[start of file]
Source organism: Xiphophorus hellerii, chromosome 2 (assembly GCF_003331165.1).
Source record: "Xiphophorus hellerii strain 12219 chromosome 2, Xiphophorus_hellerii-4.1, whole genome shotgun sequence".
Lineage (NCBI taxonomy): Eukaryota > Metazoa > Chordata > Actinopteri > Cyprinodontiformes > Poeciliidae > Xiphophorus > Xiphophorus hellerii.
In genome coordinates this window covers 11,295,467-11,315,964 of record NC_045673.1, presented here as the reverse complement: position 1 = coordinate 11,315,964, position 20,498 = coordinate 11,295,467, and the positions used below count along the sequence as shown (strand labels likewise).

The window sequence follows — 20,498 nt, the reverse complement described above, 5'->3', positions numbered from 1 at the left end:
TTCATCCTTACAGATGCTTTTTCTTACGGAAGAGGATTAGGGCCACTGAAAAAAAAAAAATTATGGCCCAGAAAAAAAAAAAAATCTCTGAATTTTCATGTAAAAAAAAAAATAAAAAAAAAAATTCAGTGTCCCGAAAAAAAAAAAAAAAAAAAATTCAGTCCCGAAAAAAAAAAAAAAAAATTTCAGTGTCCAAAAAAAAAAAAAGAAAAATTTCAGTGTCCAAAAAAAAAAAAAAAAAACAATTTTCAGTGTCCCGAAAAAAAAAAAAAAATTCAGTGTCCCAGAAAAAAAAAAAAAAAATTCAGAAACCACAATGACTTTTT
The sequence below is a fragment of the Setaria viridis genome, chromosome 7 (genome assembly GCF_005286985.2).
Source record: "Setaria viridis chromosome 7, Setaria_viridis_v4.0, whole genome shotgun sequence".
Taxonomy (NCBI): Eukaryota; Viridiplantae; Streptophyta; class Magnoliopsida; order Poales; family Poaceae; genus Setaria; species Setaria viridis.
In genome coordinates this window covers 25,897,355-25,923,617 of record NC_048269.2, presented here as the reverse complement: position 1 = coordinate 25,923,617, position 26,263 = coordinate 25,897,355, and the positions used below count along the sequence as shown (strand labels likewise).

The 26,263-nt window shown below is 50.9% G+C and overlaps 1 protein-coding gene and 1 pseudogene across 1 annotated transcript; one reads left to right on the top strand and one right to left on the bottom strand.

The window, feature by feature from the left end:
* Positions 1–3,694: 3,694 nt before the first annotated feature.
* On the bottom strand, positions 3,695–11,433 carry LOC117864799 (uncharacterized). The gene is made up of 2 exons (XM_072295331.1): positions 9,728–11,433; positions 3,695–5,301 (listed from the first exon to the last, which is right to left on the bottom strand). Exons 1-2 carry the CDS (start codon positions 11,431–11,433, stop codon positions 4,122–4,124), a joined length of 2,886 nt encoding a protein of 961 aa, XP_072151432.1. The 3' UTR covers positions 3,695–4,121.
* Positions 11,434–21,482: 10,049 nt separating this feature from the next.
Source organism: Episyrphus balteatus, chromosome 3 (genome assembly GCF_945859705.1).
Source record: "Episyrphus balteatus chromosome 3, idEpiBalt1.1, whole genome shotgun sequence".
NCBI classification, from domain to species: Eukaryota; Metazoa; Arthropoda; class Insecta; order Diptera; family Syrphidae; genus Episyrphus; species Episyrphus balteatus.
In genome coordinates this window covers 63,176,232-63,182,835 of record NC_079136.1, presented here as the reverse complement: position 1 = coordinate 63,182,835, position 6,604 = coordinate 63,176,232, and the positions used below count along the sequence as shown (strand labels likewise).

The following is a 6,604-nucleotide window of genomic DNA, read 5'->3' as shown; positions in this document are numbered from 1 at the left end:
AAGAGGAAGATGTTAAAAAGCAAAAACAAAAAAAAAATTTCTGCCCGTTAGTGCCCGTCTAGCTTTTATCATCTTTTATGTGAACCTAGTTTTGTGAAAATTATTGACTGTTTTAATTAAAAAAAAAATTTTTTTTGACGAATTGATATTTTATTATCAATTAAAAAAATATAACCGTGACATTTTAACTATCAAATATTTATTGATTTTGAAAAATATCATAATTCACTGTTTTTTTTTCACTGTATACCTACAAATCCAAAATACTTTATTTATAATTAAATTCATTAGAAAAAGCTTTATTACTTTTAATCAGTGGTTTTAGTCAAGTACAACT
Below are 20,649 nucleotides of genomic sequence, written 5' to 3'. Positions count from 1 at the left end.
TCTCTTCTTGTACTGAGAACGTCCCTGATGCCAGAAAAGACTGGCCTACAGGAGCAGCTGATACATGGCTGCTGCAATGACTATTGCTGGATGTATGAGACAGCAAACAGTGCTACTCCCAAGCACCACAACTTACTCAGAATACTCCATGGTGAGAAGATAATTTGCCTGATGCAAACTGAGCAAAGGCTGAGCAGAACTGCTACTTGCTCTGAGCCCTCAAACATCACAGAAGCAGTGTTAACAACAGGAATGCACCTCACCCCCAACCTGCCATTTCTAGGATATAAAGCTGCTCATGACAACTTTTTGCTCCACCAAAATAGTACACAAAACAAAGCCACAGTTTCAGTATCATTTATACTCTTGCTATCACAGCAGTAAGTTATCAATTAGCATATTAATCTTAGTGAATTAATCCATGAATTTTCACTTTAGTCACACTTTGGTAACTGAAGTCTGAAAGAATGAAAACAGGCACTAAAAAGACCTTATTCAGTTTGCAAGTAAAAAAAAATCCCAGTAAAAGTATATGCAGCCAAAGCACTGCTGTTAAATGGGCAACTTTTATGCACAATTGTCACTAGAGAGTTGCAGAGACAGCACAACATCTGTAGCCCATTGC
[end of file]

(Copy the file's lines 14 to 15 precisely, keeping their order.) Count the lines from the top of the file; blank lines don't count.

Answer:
* On the bottom strand, positions 3,695–11,433 carry LOC117864799 (uncharacterized). The gene is made up of 2 exons (XM_072295331.1): positions 9,728–11,433; positions 3,695–5,301 (listed from the first exon to the last, which is right to left on the bottom strand). Exons 1-2 carry the CDS (start codon positions 11,431–11,433, stop codon positions 4,122–4,124), a joined length of 2,886 nt encoding a protein of 961 aa, XP_072151432.1. The 3' UTR covers positions 3,695–4,121.
* Positions 11,434–21,482: 10,049 nt separating this feature from the next.